When performing computations across a distributed cluster on the cloud, there are a few things to keep in mind to help you be as effective as possible. This page contains suggestions for some best practices when using Coiled.
Use the same software locally and on Coiled#
When using Coiled you’ll connect your local machine (e.g. your laptop) to a remote Dask cluster. It’s important that both your local and remote software environments have the same libraries installed in them. Version mismatches between these two environments can sometimes yield unexpected errors.
With this in mind, Coiled has a
coiled install command line utility
(documentation) which you can run locally to create
a conda environment on your machine with the same packages in a software
environment used locally. Run the following locally in a terminal:
$ coiled install <software-environment-name>
<software-environment-name> should be replaced with the name of the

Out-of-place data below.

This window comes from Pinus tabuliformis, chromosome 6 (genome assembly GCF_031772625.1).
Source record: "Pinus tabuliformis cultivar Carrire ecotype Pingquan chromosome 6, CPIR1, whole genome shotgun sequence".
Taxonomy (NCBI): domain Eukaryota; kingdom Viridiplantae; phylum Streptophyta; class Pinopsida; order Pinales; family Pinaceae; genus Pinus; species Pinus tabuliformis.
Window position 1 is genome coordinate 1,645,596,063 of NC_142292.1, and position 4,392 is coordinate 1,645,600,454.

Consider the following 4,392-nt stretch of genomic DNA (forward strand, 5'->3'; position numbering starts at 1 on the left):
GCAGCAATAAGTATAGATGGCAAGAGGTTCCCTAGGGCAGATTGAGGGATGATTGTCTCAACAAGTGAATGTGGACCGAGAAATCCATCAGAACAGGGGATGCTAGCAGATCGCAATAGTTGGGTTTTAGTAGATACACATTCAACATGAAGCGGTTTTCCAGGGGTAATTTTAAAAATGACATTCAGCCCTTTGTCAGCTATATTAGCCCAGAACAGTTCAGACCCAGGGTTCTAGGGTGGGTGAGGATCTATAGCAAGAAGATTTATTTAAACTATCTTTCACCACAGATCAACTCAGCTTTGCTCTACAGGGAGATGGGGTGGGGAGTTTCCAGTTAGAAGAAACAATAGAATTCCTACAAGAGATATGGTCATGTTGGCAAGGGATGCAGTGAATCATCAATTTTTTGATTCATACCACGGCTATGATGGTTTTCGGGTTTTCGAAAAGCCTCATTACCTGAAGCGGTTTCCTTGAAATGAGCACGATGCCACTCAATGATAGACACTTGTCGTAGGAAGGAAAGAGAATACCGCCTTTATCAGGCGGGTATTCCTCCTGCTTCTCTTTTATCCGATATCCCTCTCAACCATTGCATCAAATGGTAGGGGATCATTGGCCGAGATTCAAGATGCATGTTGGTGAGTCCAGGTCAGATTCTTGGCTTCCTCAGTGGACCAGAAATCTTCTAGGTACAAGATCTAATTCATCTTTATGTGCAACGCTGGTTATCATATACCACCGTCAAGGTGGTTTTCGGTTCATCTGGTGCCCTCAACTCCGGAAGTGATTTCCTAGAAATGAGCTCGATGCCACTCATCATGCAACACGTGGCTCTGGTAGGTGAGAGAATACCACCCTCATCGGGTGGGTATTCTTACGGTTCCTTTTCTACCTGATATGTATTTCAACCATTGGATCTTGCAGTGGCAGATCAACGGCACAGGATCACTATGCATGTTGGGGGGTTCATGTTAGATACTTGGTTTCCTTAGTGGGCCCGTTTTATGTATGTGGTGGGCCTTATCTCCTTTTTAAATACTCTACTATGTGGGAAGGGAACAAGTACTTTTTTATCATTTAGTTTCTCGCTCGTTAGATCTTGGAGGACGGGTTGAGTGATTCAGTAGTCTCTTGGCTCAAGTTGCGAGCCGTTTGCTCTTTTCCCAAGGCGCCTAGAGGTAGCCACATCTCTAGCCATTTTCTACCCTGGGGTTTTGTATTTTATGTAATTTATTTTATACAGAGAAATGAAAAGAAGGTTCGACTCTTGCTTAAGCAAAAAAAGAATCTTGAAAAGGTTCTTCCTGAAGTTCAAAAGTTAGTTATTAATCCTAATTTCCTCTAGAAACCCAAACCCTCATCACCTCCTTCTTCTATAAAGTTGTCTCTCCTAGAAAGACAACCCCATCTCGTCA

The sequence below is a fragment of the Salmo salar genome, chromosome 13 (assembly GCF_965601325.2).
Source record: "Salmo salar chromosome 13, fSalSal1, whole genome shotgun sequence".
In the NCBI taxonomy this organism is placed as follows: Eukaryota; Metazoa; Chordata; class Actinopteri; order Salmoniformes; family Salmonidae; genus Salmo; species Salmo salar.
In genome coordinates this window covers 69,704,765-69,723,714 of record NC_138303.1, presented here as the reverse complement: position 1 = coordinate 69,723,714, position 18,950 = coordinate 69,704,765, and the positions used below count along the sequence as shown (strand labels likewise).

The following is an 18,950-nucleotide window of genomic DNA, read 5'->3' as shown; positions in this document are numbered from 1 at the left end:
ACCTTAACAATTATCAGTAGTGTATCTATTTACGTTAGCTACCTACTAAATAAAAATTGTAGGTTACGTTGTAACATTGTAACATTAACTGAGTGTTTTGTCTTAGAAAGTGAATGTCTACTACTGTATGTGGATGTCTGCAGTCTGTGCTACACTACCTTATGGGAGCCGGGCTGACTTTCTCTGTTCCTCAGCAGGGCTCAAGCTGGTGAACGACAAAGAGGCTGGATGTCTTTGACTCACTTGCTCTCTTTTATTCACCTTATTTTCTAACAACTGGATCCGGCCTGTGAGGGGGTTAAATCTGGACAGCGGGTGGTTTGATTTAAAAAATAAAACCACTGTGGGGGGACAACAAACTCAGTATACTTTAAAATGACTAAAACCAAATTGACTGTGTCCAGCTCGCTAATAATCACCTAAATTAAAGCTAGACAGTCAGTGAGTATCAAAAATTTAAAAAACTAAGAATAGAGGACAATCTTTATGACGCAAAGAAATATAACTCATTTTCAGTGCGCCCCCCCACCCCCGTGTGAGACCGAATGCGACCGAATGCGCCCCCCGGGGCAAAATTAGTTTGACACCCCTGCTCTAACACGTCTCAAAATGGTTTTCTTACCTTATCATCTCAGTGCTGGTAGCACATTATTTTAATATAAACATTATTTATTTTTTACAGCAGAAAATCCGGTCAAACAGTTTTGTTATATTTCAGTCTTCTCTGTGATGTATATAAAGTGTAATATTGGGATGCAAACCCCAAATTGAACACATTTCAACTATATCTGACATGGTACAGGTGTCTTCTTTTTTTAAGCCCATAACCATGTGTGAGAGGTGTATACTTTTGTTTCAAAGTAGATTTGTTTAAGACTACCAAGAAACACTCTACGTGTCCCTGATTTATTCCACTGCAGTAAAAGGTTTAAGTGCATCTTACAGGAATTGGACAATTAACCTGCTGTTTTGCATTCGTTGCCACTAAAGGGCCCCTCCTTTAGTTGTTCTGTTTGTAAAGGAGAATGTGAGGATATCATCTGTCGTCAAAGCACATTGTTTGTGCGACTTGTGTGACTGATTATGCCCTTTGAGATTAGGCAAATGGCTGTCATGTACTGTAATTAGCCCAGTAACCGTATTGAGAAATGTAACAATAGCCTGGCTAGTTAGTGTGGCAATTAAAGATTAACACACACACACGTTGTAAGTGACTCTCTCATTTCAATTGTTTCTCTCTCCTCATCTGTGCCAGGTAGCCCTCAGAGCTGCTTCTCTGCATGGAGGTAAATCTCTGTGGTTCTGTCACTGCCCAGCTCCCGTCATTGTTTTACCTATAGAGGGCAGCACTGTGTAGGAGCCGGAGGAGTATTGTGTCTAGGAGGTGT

Coiled software environment you want to install on your machine.
You can check whether or not the version of a package you have locally is the
same version that’s being used remotely on a Coiled cluster using Dask’s
import coiled from dask.distributed import Client # Create a Coiled cluster and connect a Dask Client to it cluster = coiled.Cluster(...) client = Client(cluster) # This will raise a ValueError if package versions do not match client.get_versions(packages=["xgboost", "numpy"], check=True)
Look at cluster logs#
Coiled clusters keep track of various events that happen throughout a cluster’s
lifetime through maintaining a log on the scheduler and workers in the cluster.
These cluster logs provide insight into cluster activity and are particularly
useful when debugging tricky situations (e.g. when a
error is raised).
For more information see Logging.
Use Dask best practices#
The Dask community maintains a general Dask best practices page, as well as separate best practices pages for working with individual Dask collections:
It’s generally recommended to use Dask best practices with your Coiled workloads.